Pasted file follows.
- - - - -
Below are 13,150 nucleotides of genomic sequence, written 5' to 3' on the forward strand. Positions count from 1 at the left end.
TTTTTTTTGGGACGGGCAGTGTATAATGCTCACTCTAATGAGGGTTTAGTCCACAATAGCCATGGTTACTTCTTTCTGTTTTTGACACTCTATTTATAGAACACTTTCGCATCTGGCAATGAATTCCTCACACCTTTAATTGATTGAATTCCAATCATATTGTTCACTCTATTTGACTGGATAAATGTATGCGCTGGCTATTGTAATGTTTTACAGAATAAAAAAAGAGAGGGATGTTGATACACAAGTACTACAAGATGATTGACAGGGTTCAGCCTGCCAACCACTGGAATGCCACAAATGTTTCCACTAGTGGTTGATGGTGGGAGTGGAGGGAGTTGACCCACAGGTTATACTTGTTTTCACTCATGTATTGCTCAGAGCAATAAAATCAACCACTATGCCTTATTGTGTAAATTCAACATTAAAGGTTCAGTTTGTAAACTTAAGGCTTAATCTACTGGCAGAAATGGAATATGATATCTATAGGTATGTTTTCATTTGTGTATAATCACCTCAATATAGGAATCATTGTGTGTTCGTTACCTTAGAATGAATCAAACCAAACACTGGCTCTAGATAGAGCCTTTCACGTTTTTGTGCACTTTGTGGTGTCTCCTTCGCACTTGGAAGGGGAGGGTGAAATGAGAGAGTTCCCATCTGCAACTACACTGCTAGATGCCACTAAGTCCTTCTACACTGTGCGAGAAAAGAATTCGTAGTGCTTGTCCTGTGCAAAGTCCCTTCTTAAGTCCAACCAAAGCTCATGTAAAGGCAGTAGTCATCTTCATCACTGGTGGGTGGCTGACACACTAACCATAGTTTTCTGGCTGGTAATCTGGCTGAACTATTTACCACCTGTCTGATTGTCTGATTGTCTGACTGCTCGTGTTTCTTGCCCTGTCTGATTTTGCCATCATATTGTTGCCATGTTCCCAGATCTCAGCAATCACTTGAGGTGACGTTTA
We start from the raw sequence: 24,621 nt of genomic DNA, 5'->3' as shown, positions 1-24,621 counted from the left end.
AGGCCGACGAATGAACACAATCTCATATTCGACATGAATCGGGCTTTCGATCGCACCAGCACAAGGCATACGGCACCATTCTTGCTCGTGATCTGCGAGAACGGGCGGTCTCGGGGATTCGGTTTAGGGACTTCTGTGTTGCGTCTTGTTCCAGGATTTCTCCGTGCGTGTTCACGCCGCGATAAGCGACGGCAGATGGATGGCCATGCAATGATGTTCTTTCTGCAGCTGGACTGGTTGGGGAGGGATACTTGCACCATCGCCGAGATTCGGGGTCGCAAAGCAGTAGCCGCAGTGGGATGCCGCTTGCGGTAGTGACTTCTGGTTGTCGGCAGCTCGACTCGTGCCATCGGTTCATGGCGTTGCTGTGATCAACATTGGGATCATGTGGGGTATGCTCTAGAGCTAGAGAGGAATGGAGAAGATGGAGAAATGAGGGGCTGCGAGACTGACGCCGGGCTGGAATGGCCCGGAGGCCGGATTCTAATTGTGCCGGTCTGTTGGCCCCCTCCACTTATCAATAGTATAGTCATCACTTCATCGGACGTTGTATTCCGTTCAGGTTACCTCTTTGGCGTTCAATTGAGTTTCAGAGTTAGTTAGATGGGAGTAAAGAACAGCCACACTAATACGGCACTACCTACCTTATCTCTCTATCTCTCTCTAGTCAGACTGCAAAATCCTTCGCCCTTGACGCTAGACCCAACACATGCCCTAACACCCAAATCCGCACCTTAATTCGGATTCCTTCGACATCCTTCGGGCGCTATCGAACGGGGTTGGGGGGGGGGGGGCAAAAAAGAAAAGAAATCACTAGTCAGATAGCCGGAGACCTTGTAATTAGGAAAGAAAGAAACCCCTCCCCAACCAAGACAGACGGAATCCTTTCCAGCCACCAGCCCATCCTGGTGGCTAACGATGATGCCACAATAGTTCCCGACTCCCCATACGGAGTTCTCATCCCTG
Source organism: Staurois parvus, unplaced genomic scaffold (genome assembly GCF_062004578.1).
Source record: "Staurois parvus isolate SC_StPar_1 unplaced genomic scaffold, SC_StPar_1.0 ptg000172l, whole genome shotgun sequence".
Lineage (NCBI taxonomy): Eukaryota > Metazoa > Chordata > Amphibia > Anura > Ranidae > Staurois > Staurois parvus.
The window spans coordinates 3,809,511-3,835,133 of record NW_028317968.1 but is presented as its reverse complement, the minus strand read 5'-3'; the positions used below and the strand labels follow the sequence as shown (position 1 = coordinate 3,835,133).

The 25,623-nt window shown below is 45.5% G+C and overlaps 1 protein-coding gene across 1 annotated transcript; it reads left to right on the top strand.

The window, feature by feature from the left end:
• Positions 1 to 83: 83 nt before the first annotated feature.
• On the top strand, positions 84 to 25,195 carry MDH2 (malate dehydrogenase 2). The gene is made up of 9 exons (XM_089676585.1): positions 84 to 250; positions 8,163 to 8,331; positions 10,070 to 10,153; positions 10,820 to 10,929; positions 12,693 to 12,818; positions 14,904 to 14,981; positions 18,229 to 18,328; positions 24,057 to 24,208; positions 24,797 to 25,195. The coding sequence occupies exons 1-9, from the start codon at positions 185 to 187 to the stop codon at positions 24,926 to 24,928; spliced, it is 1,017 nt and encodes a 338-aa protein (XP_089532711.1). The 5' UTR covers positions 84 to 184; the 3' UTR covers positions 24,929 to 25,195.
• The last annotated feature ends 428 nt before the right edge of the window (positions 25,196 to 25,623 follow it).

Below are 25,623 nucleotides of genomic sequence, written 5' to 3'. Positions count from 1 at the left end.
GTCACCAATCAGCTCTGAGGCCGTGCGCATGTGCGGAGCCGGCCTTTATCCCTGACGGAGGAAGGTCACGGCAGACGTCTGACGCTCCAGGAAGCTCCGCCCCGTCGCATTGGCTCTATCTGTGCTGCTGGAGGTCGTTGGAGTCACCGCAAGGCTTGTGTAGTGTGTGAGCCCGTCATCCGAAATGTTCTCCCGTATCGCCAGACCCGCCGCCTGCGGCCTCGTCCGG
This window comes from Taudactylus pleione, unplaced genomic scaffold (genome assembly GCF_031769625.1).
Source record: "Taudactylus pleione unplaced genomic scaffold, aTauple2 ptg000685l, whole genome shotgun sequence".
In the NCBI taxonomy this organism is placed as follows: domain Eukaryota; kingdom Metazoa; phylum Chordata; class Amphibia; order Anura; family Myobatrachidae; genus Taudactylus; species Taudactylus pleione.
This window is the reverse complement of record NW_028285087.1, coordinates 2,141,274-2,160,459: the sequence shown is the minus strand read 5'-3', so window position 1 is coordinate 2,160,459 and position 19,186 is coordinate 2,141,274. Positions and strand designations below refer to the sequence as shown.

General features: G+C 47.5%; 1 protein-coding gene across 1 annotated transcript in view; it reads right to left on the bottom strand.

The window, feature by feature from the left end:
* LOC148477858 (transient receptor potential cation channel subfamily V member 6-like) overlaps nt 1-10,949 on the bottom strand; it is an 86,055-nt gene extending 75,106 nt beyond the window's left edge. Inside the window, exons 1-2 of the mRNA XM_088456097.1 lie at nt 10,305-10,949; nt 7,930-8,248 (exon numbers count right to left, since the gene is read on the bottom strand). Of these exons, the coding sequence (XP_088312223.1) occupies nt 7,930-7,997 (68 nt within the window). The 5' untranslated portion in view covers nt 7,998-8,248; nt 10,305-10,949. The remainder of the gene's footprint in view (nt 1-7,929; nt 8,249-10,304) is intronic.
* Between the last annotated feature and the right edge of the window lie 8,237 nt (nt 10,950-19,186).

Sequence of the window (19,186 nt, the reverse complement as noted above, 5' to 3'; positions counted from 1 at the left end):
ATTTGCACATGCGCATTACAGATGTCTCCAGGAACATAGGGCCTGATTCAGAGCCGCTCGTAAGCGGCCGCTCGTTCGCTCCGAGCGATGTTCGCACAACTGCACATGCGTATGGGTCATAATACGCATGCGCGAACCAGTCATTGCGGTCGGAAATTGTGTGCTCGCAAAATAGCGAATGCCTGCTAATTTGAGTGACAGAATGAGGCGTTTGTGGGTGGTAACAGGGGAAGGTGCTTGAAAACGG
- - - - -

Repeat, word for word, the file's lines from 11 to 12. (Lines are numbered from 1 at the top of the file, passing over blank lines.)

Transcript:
• Positions 1 to 83: 83 nt before the first annotated feature.
• On the top strand, positions 84 to 25,195 carry MDH2 (malate dehydrogenase 2). The gene is made up of 9 exons (XM_089676585.1): positions 84 to 250; positions 8,163 to 8,331; positions 10,070 to 10,153; positions 10,820 to 10,929; positions 12,693 to 12,818; positions 14,904 to 14,981; positions 18,229 to 18,328; positions 24,057 to 24,208; positions 24,797 to 25,195. The coding sequence occupies exons 1-9, from the start codon at positions 185 to 187 to the stop codon at positions 24,926 to 24,928; spliced, it is 1,017 nt and encodes a 338-aa protein (XP_089532711.1). The 5' UTR covers positions 84 to 184; the 3' UTR covers positions 24,929 to 25,195.